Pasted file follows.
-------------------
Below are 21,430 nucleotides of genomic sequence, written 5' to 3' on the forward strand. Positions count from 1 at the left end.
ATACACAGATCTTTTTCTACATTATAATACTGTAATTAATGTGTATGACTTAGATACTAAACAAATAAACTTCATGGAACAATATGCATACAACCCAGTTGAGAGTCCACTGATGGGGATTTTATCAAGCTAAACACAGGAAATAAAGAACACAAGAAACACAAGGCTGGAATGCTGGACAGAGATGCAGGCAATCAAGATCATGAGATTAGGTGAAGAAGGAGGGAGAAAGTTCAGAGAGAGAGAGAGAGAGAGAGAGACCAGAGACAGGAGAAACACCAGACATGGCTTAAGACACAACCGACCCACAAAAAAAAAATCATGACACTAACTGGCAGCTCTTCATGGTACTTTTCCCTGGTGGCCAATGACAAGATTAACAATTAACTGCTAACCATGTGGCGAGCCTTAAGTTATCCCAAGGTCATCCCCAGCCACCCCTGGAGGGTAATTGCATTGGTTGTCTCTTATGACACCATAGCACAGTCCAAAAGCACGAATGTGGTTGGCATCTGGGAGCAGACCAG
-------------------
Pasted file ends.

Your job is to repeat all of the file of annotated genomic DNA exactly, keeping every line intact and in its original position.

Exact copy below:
Below are 21,430 nucleotides of genomic sequence, written 5' to 3' on the forward strand. Positions count from 1 at the left end.
ATACACAGATCTTTTTCTACATTATAATACTGTAATTAATGTGTATGACTTAGATACTAAACAAATAAACTTCATGGAACAATATGCATACAACCCAGTTGAGAGTCCACTGATGGGGATTTTATCAAGCTAAACACAGGAAATAAAGAACACAAGAAACACAAGGCTGGAATGCTGGACAGAGATGCAGGCAATCAAGATCATGAGATTAGGTGAAGAAGGAGGGAGAAAGTTCAGAGAGAGAGAGAGAGAGAGAGAGACCAGAGACAGGAGAAACACCAGACATGGCTTAAGACACAACCGACCCACAAAAAAAAAATCATGACACTAACTGGCAGCTCTTCATGGTACTTTTCCCTGGTGGCCAATGACAAGATTAACAATTAACTGCTAACCATGTGGCGAGCCTTAAGTTATCCCAAGGTCATCCCCAGCCACCCCTGGAGGGTAATTGCATTGGTTGTCTCTTATGACACCATAGCACAGTCCAAAAGCACGAATGTGGTTGGCATCTGGGAGCAGACCAG